After an disastrous assault on Jotunheim, the home of the Frost Giants, Thor (Chris Hemsworth) is banished by Odin (Anthony Hopkins) for his recklessness. Exiled to Earth while his brother Loki (Tom Hiddleston) stages a coup, Thor’s only chance of returning to Asgard is to prove himself worthy to wield the enchanted hammer Mjölnir which remains immovably embedded in a New Mexico crater.
My first thought on revisiting “Thor” for the first time in a long while for this countdown was how much more bling Brannagh’s Asgard is. It’s literally dripping with gold, so much so that there’s probably a waiting list for coffee, ice cream and perfume companies within the MCU to film there.
If “Iron Man 2” was where Marvel felt confident enough to raise the stakes, “Thor” is where they went all-in. Fully embracing Arthur C Clarke’s third law, to whit ‘Any sufficiently advanced technology is indistinguishable from magic’, Brannagh deftly weaves a sci-fi fantasy robe to drape around the shoulders of the Shakespearian family power struggle that sits at the heart of “Thor”. And ‘heart’ is the right word for if the MCU gets its foundations from “Iron Man”, “Thor” is where it gets its heart, and here Marvel is wearing theirs on their armoured sleeve. Embracing the weirdness of the comics (in a way that every Fox attempt at “The Fantastic Four” has been afraid to do), it’s awash with iridescent colour and auric spectacle, the cosmic side of the Marvel Cinematic Universe is a feast for the eyes so rich you risk developing ocular gout from the banquet on offer. Such is the breathtaking spectacle that the Earth-bound scenes, by and large, seem quite drab by comparison, especially those set in daylight.
Casting-wise, Marvel again strike 24-carat gold with Chris Hemsworth who brings just the right amount of earnest, lunkheaded nobility and charm to Thor, especially the subtle but well realised emotional arc from arrogance to humility. Of course, in Tom Hiddleston’s Loki Marvel found a villain too good to use just once and one who, while an adopted brother of the hero, wasn’t quite the dark reflection of the hero we’ve come to expect.
One of the most character-driven Marvel entries to date, many of the cast get little to do apart from reacting to either Thor or Loki but the two hold the screen so well that you don’t mind (well, unless you’re Natalie Portman apparently). It’s an important film in the franchise not only for setting up the worlds beyond Earth ready for the bigger stories to come but it moves some important pieces into position for the great experiment of “Avengers Assemble”. On its own merits, it’s a solid action adventure film, a great introduction to the Marvel version of Thor – who up until that point had very little profile outside of comic book fans – but as part of MCU history, this was the point where it became clear that Marvel could slip the surly bonds of grim/dark groundedness and touch the face of intergalactic weirdness. Its low placement in the rankings has nothing to do with its lack of quality and everything to do with the shoulders it provided for those that came after it to stand on.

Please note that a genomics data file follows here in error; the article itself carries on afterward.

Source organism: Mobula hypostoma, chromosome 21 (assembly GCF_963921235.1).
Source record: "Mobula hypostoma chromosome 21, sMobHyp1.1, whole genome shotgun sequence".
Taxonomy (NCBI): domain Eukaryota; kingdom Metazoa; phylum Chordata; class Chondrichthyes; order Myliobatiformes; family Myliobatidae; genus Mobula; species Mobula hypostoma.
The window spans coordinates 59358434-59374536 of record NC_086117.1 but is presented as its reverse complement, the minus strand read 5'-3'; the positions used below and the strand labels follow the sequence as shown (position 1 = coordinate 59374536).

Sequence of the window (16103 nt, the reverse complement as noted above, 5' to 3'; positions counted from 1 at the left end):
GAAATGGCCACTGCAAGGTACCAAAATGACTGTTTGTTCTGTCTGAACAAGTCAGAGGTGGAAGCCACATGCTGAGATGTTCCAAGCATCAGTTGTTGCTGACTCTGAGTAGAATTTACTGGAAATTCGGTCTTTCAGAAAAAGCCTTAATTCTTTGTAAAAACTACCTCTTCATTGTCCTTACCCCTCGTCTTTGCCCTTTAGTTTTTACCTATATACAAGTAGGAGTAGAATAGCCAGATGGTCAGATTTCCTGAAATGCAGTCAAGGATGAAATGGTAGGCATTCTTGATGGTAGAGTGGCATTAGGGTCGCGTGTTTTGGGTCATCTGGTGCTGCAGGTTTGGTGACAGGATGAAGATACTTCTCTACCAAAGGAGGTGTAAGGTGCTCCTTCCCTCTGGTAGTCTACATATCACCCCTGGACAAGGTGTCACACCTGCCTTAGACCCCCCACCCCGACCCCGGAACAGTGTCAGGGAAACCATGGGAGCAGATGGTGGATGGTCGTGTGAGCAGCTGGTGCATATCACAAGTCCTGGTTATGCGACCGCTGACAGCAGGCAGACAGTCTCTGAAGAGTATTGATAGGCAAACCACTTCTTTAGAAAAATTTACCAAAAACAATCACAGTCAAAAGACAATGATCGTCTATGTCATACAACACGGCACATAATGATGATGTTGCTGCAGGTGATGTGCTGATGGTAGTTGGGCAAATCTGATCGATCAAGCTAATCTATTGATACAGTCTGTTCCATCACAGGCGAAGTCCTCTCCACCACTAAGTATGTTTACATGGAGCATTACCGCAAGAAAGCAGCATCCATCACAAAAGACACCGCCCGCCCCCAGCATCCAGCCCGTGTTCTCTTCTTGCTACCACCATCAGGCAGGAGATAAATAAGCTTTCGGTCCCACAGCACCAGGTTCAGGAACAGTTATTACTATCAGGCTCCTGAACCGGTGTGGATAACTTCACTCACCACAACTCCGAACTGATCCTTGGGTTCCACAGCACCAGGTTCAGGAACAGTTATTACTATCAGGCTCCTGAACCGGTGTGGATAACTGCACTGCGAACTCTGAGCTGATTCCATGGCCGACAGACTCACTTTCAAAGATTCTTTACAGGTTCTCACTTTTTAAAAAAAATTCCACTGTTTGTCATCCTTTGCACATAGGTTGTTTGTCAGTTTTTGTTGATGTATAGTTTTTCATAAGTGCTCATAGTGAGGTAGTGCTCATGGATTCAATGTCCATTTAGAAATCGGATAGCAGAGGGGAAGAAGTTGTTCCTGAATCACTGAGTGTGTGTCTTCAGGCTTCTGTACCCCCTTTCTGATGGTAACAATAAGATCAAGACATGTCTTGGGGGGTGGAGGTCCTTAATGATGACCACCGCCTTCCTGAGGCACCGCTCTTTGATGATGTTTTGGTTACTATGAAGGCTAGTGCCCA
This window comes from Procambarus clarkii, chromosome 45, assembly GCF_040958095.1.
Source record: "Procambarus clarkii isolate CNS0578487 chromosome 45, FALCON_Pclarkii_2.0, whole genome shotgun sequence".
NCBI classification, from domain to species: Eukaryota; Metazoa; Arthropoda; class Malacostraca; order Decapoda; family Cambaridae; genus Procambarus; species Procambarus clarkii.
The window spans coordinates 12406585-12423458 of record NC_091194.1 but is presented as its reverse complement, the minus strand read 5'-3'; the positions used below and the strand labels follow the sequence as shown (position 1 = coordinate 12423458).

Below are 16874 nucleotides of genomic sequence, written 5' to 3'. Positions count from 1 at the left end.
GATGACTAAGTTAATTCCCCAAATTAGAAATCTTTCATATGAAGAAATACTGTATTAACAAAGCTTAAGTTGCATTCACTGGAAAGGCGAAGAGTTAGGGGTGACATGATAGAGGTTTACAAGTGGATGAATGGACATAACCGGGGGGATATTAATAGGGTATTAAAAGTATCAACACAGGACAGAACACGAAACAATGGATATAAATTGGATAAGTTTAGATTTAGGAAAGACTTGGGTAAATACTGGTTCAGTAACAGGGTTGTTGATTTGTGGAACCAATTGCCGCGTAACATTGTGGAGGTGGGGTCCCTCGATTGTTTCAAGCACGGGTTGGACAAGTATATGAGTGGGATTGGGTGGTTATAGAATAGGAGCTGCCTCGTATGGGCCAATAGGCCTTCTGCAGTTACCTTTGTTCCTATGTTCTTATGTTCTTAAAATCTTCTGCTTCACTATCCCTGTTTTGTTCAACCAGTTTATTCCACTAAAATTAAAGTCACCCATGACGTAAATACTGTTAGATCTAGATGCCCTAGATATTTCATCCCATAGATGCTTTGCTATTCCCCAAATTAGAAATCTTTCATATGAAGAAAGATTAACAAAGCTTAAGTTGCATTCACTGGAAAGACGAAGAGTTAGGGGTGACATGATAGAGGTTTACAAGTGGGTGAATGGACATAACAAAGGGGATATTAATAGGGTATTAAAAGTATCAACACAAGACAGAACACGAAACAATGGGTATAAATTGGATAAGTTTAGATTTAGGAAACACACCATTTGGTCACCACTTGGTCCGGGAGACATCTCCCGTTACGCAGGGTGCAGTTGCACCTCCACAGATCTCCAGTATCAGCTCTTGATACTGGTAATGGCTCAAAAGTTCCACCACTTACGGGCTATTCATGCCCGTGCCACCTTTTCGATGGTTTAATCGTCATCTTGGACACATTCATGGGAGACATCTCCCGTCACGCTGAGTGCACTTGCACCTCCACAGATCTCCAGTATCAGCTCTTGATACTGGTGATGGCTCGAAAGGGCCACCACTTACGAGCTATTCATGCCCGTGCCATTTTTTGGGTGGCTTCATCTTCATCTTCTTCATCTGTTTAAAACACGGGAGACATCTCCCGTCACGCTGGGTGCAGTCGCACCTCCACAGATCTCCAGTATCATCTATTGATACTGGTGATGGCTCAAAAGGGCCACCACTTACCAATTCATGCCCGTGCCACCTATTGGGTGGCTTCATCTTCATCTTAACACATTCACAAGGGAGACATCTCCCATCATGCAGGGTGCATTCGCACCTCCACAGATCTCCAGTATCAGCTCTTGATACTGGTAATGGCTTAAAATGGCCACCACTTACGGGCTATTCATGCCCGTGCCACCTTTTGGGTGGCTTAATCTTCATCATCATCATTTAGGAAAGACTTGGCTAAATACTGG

We’re firmly in the Marvel Cosmic now, but just when you think there’s not going to be a sniff of an infinity stone, the post-credits scene comes up trumps with our first glimpse of the Tesseract, setting up not only “Avengers Assemble” but also “Captain America: The First Avenger”.
Loki (Tom Hiddleston), Odin (Anthony Hopkins), Frigga (Rene Russo), Jane Foster (Natalie Portman), Erik Selvig (Stellan Skarsgård), Darcy Lewis (Kat Dennings), Heimdall (Idris Elba), The Lady Sif (Jaime Alexander), and the Warriors Three: Volstagg (Ray Stevenson), Hogun (Tadanobu Asano), Fandral (Josh Dallas), Agent Jasper Sitwell (Maximiliano Hernández)
Hawkeye (Jeremy Renner) makes his debut in some post-production reshoots while Stan’s cameo this time around is the guy who wrecks his truck trying to pull Mjölnir free.
A post-credit scene offers a tantalising set-up for “Avengers Assemble” and suggests that even prior to being touched by the Chitauri sceptre, Erik Selvig was under the ‘fluence of Loki.
Mjölnir is ancient Norse for “grinder”, which is also the name of an App, albeit one which has very different criteria for judging worthiness.